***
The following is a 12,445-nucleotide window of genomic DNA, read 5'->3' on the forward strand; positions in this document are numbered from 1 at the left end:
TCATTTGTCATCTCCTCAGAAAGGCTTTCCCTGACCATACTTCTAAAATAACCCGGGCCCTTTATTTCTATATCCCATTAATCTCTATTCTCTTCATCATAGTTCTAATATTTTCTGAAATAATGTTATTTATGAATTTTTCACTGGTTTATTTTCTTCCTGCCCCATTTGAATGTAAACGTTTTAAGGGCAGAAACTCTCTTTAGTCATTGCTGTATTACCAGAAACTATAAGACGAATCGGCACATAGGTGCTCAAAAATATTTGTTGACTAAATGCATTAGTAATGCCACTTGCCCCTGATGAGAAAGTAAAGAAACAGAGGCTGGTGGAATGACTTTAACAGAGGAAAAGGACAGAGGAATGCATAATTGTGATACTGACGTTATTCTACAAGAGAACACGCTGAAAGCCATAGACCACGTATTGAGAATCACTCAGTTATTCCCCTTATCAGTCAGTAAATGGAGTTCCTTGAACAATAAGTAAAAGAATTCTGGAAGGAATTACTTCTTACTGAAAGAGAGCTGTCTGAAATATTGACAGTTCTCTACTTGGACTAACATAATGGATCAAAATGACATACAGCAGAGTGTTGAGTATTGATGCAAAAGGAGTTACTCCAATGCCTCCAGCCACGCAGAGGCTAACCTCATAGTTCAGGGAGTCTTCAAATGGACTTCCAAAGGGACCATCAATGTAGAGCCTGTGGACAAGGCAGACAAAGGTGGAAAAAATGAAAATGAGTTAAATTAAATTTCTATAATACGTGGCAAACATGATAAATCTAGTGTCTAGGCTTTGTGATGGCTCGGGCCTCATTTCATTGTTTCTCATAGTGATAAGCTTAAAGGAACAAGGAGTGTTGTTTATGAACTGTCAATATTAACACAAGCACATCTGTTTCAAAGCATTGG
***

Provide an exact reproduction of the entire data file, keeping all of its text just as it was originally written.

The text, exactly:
The following is a 12,445-nucleotide window of genomic DNA, read 5'->3' on the forward strand; positions in this document are numbered from 1 at the left end:
TCATTTGTCATCTCCTCAGAAAGGCTTTCCCTGACCATACTTCTAAAATAACCCGGGCCCTTTATTTCTATATCCCATTAATCTCTATTCTCTTCATCATAGTTCTAATATTTTCTGAAATAATGTTATTTATGAATTTTTCACTGGTTTATTTTCTTCCTGCCCCATTTGAATGTAAACGTTTTAAGGGCAGAAACTCTCTTTAGTCATTGCTGTATTACCAGAAACTATAAGACGAATCGGCACATAGGTGCTCAAAAATATTTGTTGACTAAATGCATTAGTAATGCCACTTGCCCCTGATGAGAAAGTAAAGAAACAGAGGCTGGTGGAATGACTTTAACAGAGGAAAAGGACAGAGGAATGCATAATTGTGATACTGACGTTATTCTACAAGAGAACACGCTGAAAGCCATAGACCACGTATTGAGAATCACTCAGTTATTCCCCTTATCAGTCAGTAAATGGAGTTCCTTGAACAATAAGTAAAAGAATTCTGGAAGGAATTACTTCTTACTGAAAGAGAGCTGTCTGAAATATTGACAGTTCTCTACTTGGACTAACATAATGGATCAAAATGACATACAGCAGAGTGTTGAGTATTGATGCAAAAGGAGTTACTCCAATGCCTCCAGCCACGCAGAGGCTAACCTCATAGTTCAGGGAGTCTTCAAATGGACTTCCAAAGGGACCATCAATGTAGAGCCTGTGGACAAGGCAGACAAAGGTGGAAAAAATGAAAATGAGTTAAATTAAATTTCTATAATACGTGGCAAACATGATAAATCTAGTGTCTAGGCTTTGTGATGGCTCGGGCCTCATTTCATTGTTTCTCATAGTGATAAGCTTAAAGGAACAAGGAGTGTTGTTTATGAACTGTCAATATTAACACAAGCACATCTGTTTCAAAGCATTGG